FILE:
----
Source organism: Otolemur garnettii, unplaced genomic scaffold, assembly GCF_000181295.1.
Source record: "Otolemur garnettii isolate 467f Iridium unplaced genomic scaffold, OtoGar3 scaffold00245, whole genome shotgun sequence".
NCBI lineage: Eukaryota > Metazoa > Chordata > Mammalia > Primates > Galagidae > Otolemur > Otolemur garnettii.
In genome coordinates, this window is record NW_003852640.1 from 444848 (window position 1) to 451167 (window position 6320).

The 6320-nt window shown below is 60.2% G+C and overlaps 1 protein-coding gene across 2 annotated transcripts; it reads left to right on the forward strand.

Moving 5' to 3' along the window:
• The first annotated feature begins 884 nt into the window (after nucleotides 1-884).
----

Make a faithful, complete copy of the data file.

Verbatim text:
Source organism: Otolemur garnettii, unplaced genomic scaffold, assembly GCF_000181295.1.
Source record: "Otolemur garnettii isolate 467f Iridium unplaced genomic scaffold, OtoGar3 scaffold00245, whole genome shotgun sequence".
NCBI lineage: Eukaryota > Metazoa > Chordata > Mammalia > Primates > Galagidae > Otolemur > Otolemur garnettii.
In genome coordinates, this window is record NW_003852640.1 from 444848 (window position 1) to 451167 (window position 6320).

The 6320-nt window shown below is 60.2% G+C and overlaps 1 protein-coding gene across 2 annotated transcripts; it reads left to right on the forward strand.

Moving 5' to 3' along the window:
• The first annotated feature begins 884 nt into the window (after nucleotides 1-884).